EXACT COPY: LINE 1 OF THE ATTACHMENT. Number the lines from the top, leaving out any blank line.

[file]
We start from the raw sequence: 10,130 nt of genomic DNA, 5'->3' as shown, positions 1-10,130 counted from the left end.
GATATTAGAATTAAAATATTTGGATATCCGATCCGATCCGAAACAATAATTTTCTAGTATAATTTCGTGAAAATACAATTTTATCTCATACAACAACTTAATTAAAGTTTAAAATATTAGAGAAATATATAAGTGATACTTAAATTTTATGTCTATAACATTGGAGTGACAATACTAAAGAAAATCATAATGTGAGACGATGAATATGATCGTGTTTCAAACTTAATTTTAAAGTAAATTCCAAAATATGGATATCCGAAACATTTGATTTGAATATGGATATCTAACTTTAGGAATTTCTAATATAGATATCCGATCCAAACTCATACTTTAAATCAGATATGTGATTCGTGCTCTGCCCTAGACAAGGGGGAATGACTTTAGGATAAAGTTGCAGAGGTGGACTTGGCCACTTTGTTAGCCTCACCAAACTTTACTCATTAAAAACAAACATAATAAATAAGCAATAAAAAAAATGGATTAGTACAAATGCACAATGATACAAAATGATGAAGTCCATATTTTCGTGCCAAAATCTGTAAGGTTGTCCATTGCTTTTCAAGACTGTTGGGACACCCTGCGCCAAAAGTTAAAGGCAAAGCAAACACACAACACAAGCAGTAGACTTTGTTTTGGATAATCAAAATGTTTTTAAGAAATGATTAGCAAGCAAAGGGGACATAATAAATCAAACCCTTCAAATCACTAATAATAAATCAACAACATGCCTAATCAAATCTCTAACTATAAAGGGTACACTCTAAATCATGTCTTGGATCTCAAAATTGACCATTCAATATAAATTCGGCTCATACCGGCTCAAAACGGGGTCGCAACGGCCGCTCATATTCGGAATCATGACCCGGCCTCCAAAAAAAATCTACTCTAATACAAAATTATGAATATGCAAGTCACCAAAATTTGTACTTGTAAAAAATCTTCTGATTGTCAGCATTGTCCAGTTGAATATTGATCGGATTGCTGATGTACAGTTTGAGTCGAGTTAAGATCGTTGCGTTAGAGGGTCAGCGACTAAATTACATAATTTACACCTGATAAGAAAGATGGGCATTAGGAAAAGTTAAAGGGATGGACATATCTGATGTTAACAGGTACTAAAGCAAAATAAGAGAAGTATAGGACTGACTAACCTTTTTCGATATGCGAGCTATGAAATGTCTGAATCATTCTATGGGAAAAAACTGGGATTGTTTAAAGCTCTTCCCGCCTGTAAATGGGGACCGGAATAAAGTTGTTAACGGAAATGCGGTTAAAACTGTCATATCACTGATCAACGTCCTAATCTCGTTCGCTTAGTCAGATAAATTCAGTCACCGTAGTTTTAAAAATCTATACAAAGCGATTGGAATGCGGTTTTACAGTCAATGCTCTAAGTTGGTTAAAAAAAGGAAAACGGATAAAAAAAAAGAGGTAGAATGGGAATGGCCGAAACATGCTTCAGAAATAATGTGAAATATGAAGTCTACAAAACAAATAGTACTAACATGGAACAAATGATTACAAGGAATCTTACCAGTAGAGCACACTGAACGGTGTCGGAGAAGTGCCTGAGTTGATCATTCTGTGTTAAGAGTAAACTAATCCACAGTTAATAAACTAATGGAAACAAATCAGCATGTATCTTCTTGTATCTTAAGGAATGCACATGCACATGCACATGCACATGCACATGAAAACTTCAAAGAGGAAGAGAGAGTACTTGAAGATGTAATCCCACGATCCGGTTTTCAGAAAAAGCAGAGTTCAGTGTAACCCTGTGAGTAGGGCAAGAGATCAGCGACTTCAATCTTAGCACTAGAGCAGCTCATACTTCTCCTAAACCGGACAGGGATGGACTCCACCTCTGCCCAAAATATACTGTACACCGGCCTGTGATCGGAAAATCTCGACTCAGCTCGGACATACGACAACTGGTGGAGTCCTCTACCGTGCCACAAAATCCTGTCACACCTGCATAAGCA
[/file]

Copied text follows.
We start from the raw sequence: 10,130 nt of genomic DNA, 5'->3' as shown, positions 1-10,130 counted from the left end.